SFB 1053 MAKI
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|Vortragender||Prof. Dr. Bruce Maggs|
|Titel||A Universal Approach to Data Center Network Design|
|Zeit||Montag, 09.02.15, 16:15 Uhr|
S3|20, Raum 18
Rundeturmstr. 10, 64283 Darmstadt
This talk proposes an approach to the design of large-scale general-purpose data center networks based on the notions of volume and area universality introduced by Leiserson in the 1980's in the context of VLSI design. In particular, we suggest that the principle goal of the network designer should be to build a single network that is provably competitive, for any application, with any network that can be built for the same amount of money. We illustrate our approach by walking through the design of a hierarchical data center network using the various networking components available today commercially.
Joint work with Aditya Akella, Theo Benson, Bala Chandrasekaran, Cheng Huang, and David Maltz
received the S.B., S.M., and Ph.D. degrees in computer science from the Massachusetts Institute of Technology in 1985, 1986, and 1989, respectively. His advisor was Charles Leiserson. After spending one year as a Postdoctoral Associate at MIT, he worked as a Research Scientist at NEC Research Institute in Princeton from 1990 to 1993. In 1994, he moved to Carnegie Mellon, where he stayed until joining Duke University in 2009 as a Professor in the Department of Computer Science. While on a two-year leave-of-absence from Carnegie Bruce Maggs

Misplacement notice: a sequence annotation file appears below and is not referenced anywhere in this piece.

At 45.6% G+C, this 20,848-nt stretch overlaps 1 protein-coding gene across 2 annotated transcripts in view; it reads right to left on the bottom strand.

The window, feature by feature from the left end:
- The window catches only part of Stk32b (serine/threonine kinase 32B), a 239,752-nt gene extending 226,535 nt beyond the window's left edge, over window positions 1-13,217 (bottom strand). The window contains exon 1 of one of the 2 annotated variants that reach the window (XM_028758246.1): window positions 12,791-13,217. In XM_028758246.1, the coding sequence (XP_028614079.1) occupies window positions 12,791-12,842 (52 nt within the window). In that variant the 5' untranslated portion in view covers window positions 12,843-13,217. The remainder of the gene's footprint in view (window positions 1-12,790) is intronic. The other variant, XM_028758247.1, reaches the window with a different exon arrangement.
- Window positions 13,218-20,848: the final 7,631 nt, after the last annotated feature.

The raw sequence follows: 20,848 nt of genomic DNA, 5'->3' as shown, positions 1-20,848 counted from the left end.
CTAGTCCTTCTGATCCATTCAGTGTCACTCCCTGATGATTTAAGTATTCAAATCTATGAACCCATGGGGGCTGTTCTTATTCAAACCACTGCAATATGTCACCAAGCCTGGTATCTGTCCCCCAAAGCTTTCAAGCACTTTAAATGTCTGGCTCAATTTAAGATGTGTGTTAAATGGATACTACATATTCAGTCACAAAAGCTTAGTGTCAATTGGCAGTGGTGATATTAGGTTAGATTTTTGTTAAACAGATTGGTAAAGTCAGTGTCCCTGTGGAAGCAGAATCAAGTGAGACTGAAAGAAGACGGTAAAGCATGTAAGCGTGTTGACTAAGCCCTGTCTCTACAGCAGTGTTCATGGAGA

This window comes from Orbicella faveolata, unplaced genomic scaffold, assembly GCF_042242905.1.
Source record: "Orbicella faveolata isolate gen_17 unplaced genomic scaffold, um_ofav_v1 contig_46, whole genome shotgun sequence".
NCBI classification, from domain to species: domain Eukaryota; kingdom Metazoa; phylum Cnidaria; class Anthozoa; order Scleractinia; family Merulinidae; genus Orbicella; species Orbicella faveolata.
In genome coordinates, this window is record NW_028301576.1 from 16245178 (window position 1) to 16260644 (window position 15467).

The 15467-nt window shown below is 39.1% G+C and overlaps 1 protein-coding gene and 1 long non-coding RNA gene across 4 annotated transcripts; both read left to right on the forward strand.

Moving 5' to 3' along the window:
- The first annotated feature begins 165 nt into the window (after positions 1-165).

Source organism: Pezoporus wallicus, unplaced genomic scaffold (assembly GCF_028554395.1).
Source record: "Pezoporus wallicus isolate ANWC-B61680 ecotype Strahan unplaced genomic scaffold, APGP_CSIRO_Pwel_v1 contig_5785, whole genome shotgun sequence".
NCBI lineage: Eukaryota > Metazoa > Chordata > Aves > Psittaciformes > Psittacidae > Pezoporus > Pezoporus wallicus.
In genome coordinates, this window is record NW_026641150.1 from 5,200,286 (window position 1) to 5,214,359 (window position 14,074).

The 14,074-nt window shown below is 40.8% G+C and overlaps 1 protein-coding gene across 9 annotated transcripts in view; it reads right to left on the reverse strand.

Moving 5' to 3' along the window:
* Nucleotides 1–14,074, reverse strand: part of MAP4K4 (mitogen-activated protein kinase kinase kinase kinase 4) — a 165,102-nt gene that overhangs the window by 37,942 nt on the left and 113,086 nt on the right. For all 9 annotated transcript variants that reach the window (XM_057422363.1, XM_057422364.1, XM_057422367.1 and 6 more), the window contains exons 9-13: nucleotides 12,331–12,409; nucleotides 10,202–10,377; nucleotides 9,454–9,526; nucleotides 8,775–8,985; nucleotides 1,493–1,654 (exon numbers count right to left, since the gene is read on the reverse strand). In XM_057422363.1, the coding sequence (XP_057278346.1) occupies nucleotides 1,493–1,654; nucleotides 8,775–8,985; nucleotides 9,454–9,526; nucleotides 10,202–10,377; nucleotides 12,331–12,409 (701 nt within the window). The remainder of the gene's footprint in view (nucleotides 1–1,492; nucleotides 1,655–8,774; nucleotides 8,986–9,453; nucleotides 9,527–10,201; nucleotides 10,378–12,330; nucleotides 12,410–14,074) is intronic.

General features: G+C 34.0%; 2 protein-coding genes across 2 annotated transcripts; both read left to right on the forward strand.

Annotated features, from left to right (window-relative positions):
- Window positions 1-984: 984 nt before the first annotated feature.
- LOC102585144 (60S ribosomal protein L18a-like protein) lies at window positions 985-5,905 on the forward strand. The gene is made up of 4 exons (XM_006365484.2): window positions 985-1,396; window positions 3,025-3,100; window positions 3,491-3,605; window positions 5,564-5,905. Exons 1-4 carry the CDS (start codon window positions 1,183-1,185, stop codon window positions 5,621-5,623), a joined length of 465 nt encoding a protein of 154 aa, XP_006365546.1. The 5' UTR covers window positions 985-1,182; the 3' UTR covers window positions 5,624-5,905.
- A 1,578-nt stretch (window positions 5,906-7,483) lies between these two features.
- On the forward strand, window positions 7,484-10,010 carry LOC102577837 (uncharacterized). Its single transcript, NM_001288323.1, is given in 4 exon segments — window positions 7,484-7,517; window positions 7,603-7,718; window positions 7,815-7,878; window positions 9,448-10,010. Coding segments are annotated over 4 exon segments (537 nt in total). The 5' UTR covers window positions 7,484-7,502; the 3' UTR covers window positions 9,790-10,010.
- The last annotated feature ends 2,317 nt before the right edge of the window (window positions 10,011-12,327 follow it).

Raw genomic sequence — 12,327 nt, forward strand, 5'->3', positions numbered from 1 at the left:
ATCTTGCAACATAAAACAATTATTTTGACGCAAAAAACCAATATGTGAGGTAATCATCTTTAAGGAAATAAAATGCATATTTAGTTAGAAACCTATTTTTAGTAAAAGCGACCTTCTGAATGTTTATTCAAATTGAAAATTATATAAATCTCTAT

Mellon, Maggs helped to launch Akamai Technologies, serving as its Vice President for Research and Development, before returning to Carnegie Mellon. He retains a part-time role at Akamai as Vice President for Research.
Maggs's research focuses on networks for parallel and distributed computing systems. In 1986, he became the first winner (with Charles Leiserson) of the Daniel L. Slotnick Award for Most Original Paper at the International Conference on Parallel Processing, and in 1994 he received an NSF National Young Investigator Award. He was co-chair of the 1993-1994 DIMACS Special Year on Massively Parallel Computation and has served on the steering committees for the ACM Symposium on Parallel Algorithms and Architectures (SPAA) and ACM Internet
Measurement Conference (IMC), and on the program committees of numerous ACM conferences including STOC, SODA, PODC, and SIGCOMM.